Comprehensive Health Care Systems Of The Palm Beaches, Inc. v. M3 USA Corporation et al

Filing 112

ORDER granting 99 Motion to Stay. All proceedings in the above-styled action are STAYED pending ruling from theFCC on the Petition. The above-styled action is administratively CLOSED without prejudice to theparties to file status reports every 90 days, with the first report due January 4,2018. The Clerk shall CLOSE this case for administrative purposes only. Any pending motions are DENIED AS MOOT, any scheduled hearings areCANCELLED, and all pending deadlines are TERMINATED. Closing Case. on 10/6/17. (tas) NOTICE: If there are sealed documents in this case, they may be unsealed after 1 year or as directed by Court Order, unless they have been designated to be permanently sealed. See Local Rule 5.4 and Administrative Order 2014-69.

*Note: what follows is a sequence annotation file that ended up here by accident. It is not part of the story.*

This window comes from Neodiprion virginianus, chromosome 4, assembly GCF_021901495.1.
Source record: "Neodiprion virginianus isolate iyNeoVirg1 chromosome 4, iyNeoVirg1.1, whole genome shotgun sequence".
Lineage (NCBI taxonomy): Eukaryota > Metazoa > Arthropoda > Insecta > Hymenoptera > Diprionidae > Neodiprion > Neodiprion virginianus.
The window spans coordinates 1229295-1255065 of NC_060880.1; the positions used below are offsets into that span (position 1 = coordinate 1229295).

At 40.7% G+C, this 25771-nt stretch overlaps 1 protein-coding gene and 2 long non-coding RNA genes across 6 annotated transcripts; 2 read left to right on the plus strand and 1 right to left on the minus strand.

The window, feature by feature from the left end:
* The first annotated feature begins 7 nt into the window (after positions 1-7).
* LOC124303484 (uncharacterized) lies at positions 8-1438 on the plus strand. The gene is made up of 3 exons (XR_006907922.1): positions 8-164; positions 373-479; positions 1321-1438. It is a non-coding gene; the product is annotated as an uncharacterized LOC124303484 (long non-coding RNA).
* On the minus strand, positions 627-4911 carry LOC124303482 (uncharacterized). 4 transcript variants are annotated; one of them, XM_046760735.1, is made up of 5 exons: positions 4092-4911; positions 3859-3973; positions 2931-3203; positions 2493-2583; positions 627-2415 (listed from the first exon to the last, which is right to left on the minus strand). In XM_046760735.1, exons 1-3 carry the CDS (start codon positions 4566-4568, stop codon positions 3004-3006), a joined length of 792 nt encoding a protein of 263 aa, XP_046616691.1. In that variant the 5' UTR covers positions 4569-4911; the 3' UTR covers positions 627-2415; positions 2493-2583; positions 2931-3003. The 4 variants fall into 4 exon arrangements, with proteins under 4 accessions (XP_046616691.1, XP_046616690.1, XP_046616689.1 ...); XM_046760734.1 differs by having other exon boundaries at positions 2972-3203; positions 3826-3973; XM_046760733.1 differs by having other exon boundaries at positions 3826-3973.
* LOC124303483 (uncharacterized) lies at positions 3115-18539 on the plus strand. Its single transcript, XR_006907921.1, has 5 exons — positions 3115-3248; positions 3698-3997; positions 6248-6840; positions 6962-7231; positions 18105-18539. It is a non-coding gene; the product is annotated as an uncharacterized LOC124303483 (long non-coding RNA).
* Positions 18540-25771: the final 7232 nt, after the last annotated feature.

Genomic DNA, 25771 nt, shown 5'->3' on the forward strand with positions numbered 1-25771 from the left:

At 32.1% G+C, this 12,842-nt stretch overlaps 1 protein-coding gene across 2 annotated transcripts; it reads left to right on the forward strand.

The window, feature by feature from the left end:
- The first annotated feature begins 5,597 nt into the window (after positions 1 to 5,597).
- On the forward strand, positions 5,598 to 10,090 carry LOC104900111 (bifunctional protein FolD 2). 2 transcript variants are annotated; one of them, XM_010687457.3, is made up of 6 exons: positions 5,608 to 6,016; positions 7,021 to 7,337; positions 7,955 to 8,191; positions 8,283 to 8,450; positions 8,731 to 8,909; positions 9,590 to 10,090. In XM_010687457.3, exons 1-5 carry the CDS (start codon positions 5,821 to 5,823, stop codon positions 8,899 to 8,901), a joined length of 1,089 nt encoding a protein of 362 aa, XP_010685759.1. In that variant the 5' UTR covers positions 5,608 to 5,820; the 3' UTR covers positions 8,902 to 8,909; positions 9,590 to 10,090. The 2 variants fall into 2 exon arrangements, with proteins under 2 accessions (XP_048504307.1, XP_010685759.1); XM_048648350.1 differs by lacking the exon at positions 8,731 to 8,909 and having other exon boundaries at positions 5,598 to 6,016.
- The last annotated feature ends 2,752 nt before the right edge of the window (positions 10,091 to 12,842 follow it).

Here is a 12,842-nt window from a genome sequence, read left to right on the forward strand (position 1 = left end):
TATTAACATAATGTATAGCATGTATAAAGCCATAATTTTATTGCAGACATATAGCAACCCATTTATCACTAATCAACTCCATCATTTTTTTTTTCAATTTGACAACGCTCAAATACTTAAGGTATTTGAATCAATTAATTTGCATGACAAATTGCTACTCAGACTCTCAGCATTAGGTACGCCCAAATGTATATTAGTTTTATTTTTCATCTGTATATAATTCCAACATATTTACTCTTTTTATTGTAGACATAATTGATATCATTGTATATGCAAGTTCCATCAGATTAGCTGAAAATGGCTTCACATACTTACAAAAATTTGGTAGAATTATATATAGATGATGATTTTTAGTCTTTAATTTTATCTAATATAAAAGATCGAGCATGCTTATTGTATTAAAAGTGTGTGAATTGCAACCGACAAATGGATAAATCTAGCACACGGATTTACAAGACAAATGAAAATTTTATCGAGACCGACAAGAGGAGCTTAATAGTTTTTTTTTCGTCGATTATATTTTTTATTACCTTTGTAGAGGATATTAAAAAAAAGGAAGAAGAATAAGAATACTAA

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UNITED STATES DISTRICT COURT SOUTHERN DISTRICT OF FLORIDA Case No. 16-cv-80967-BLOOM/Valle COMPREHENSIVE HEALTH CARE SYSTEMS OF THE PALM BEACHES, INC., and DR. ROBERT W. MAUTHE, M.D., P.C., Plaintiffs, v. M3 USA CORPORATION, and MDLINX, INC., Defendants. ___________________________________________/ ORDER ON MOTION TO STAY THIS CAUSE is before the Court upon a Motion to Stay filed by Defendant M3 USA Corporation (“M3,” together with MDLinx, Inc., “Defendants”). ECF No. [99] (“Motion”). The Court has carefully reviewed the Motion, all opposing and supporting materials, the record in this case and the applicable law, and is otherwise fully advised. For the reasons set forth below, the Motion is GRANTED. I. Background M3 is a market research company which sends targeted invitations via facsimile to healthcare professionals participate in research surveys. ECF No. [55] at 2. Plaintiffs Comprehensive Healthcare Systems of the Palm Beaches, Inc. (“Comprehensive”) and Dr. Robert W. Mauthe (“Mauthe”) (together, “Plaintiffs”) each received at least one such facsimile (or “fax”) from M3. Id. Plaintiffs assert that these faxes are “advertisements” transmitted in violation of the Telephone Consumer Protection Act, 47 U.S.C. § 227 (“TCPA”), because they were sent without Plaintiffs’ consent and without the proper opt-out language required by the Case No. 16-cv-80967-BLOOM/Valle TCPA. ECF No. [44] at 2–3, 19–25.1 While the parties have advanced several arguments about the legal and factual sufficiency of the claims, both note that “the questions of whether the faxes at issue are in fact advertisements is a core issue that is potentially dispositive of this case.” ECF No. [103] at 1; see also ECF Nos. [102] at 9, [99] at 1. On March 20, 2017, M3 filed a Petition for Expedited Declaratory Ruling with the Federal Communications Commission (“FCC”) seeking confirmation “that research survey invitations are not TCPA ‘advertisements.’ ” ECF No. [99–1] at i (“Petition”); see also ECF No. [99] at 1, 5. Specifically, the Petition requests that the FCC declare the following: 1. There is no presumption under the TCPA that faxes sent by for-profit businesses are pretext for advertisements; 2. Informational faxes are not pretexts for advertisements under the TCPA unless the transmission promotes specific, commercially-available property, goods or services to the recipient of the fax; 3. Market research surveys do not constitute property, goods or services vis-à-vis the persons taking the surveys under the TCPA; and 4. Invitations to participate in market research surveys are not advertisements under the TCPA unless commercially-available property, goods or services are promoted in the fax itself or during the survey itself. ECF No. [99–1] at i-ii. On March 28, 2017, the FCC issued a Public Notice and opened a notice-and-comment rulemaking proceeding to address the Petition. ECF No. [99] at 8; ECF No. [99–2] at 1. According to Defendants, the FCC received comments and the record on the matter is now closed. ECF No. [99] at 8. Defendants now move for a stay of this case pending resolution of the Petition. 1 Plaintiffs also assert a common law claim of conversion. ECF No. [44] at 24–28. 2 Case No. 16-cv-80967-BLOOM/Valle I. Legal Standard A district court acts within its own general discretion to control its own docket when determining whether a stay is warranted. American Mfrs. Mut. Ins. Co. v. Edward D. Stone, Jr. & Assoc., 743 F.2d 1519, 1525 (11th Cir.1984). A court may grant a stay to “promote judicial economy, reduce confusion and prejudice, and prevent possible inconsistent resolutions.” Axa Equitable Life Ins. Co. v. Infinity Fin. Group, LLC, 608 F.Supp.2d 1330, 1346 (S.D. Fla. 2009). To apply these principles to the appropriateness of a stay when the interaction between regulatory schemes promulgated by administrative agencies and their application by the judiciary is at issue, courts have devised a four-pronged test. This “primary jurisdiction doctrine,” as it is known, “has evolved as a means of reconciling the functions of administrative agencies with the judicial function of the courts.” Bondhus v. Henry Schein, Inc., No. 14–22982–CIV, 2015 WL 1968841, at *2–3 (S.D. Fla. Apr. 30, 2015) (quoting Mississippi Power & Light Co. v. United Gas Pipe Line Co., 532 F.2d 412, 416 (5th Cir.1976)) (internal quotation marks omitted). Under the doctrine, a court “may dismiss or stay an action pending a resolution of some portion of the actions by an administrative agency . . . whenever enforcement of the claim requires the resolution of issues which, under a regulatory scheme, have been placed within the special competence of an administrative body; in such a case the judicial process is suspended pending referral of such issues to the administrative body for its views.” Smith v. GTE Corp., 236 F.3d 1292, 1298 n.3 (11th Cir. 2001). “There are four factors uniformly present in cases where the doctrine properly is invoked: (1) the need to resolve an issue that (2) has been placed by Congress within the jurisdiction of an administrative body having regulatory authority (3) pursuant to a statute that subjects an industry or activity to a comprehensive regulatory scheme that (4) requires expertise or uniformity in 3 Case No. 16-cv-80967-BLOOM/Valle administration.” Bondhus, 2015 WL 1968841, at *3 (citing United States v. General Dynamics Corp., 828 F.2d 1356, 1362 (9th Cir.1987). The Court thus analyzes each of these factors in turn. II. Analysis A. The Need to Resolve an Issue M3 has filed a Petition with the FCC to clarify a central—and possibly dispositive—issue in this case: whether faxes which invite the recipient to participate in market research surveys are pretextual advertisements under the TCPA. A declaration in favor of Defendants on the Petition will likely alter the scope of this case and impact pending motions before the Court. See Bondhus, 2015 WL 1968841, at *3. While Plaintiffs argue that it is possible the FCC will refuse to issue declaratory ruling on the Petition or that a declaratory ruling will not be dispositive (ECF No. [102] at 6), the Court will inevitably benefit from the FCC’s guidance in this case. Thus, the Court finds that the first factor is met. B. Placed by Congress within the Jurisdiction of an Administrative Body Having Regulatory Authority The TCPA vests the FCC with the authority to “prescribe regulations to implement the requirements of [the statute].” 47 U.S.C. § 227(b)(2). This includes issuing rules clarifying and interpreting the TCPA, as well as addressing petitions like that filed by M3. See e.g., Report and Order and Third Order on Recommendation, In re Rules and Regulations Implementing the Telephone Consumer Protection Act of 1991 and the Junk Fax Prevention Act of 2005, 21 FCC Rcd. 3787 (April 5, 2006) (the “2006 TCPA Order). The FCC has already responded to the Petition by opening a notice-and-comment rulemaking proceeding and receiving public comment. This, coupled with the directive from Congress regarding the scope of the FCC’s jurisdiction, is sufficient to meet the second factor. 4 Case No. 16-cv-80967-BLOOM/Valle C. Pursuant to a Statute that Subjects an Industry or Activity to a Comprehensive Regulatory Scheme The TCPA requires the FCC to engage in rulemaking and “prescribe regulations to implement methods and procedures for protecting the privacy rights” identified in the statute. 47 U.S.C. § 227(c). Thus, as this District has observed, “[t]he TCPA and the Junk Fax Prevention Act, 47 U.S.C. § 227, are comprehensive regulatory schemes governing the use of automated telephone and facsimile equipment.” See Bondhus, 2015 WL 1968841, at *3. Given the statutory framework, the Court finds that the third factor is met. D. Requiring Expertise and Uniformity in Administration The FCC is charged with expertise in telecommunications regulation and has the authority to interpret and implement the TCPA and other telecommunications statutes. See, e.g., 47 U.S.C. § 227. Where, as here, the “resolution of Plaintiff’s cause of action would require interpreting and considering technical terms and industry policies[], [s]uch an endeavor is clearly within the FCC’s precise field of expertise and discretion and outside of the conventional experience of the Court.” Stewart v. T-Mobile USA, Inc., No. 4:14-CV-02086-PMD, 2014 WL 12614418, at *4 (D.S.C. Oct. 8, 2014) (citing Nader v. Allegheny Airlines, Inc., 426 U.S. 290, 305 (1976)). In its motion, M3 cites to cases both within this Circuit and nationally which have differed in their interpretation of the TCPA vis-à-vis alleged advertisements transmitted via fax, often with different results. See ECF No. [99] at 5–7. In fact, in interpreting the 2006 TCPA Order in a putative class action involving unsolicited faxes to doctors’ offices, Judge Leval of the Second Circuit observed in a concurring opinion “that other courts might interpret the Commission’s 2006 Rule differently.” Physicians Healthsource, Inc. v. Boehringer Ingelheim Pharm., Inc., 847 F.3d 92, 103 (2d Cir. 2017). Given the FCC’s request for comment on the 5 Case No. 16-cv-80967-BLOOM/Valle Petition and the need for uniformity in administration of the TCPA as it relates to research surveys, the Court finds that the fourth factor is met. III. Conclusion A stay is warranted. The Petition’s potential effect on this case and the dearth of definitive interpretation of the TCPA provisions applicable here counsel against continued litigation in this case until the threshold issue set forth in the Petition can be addressed by the FCC. That issue is whether research surveys constitute “advertisements” under TCPA. While Plaintiffs argue that a stay would prejudice them because it is unclear if and when the FCC will issue a precedential ruling on the Petition (see ECF No. [102] at 2–3), the Court finds that the benefit of the FCC’s guidance, the interests of judicial economy and the prevention of inconsistent resolutions outweigh the potential prejudice of a stay. The Accordingly, it is ORDERED AND ADJUDGED as follows: 1. Defendant M3’s Motion, ECF No. [99], is GRANTED. 2. All proceedings in the above-styled action are STAYED pending ruling from the FCC on the Petition. 3. The above-styled action is administratively CLOSED without prejudice to the parties to file status reports every 90 days, with the first report due January 4, 2018. 4. The Clerk shall CLOSE this case for administrative purposes only. 5. Any pending motions are DENIED AS MOOT, any scheduled hearings are CANCELLED, and all pending deadlines are TERMINATED. 6 Case No. 16-cv-80967-BLOOM/Valle DONE AND ORDERED in Chambers at Miami, Florida this 6th day of October, 2017. _________________________________ BETH BLOOM UNITED STATES DISTRICT JUDGE cc: counsel of record 7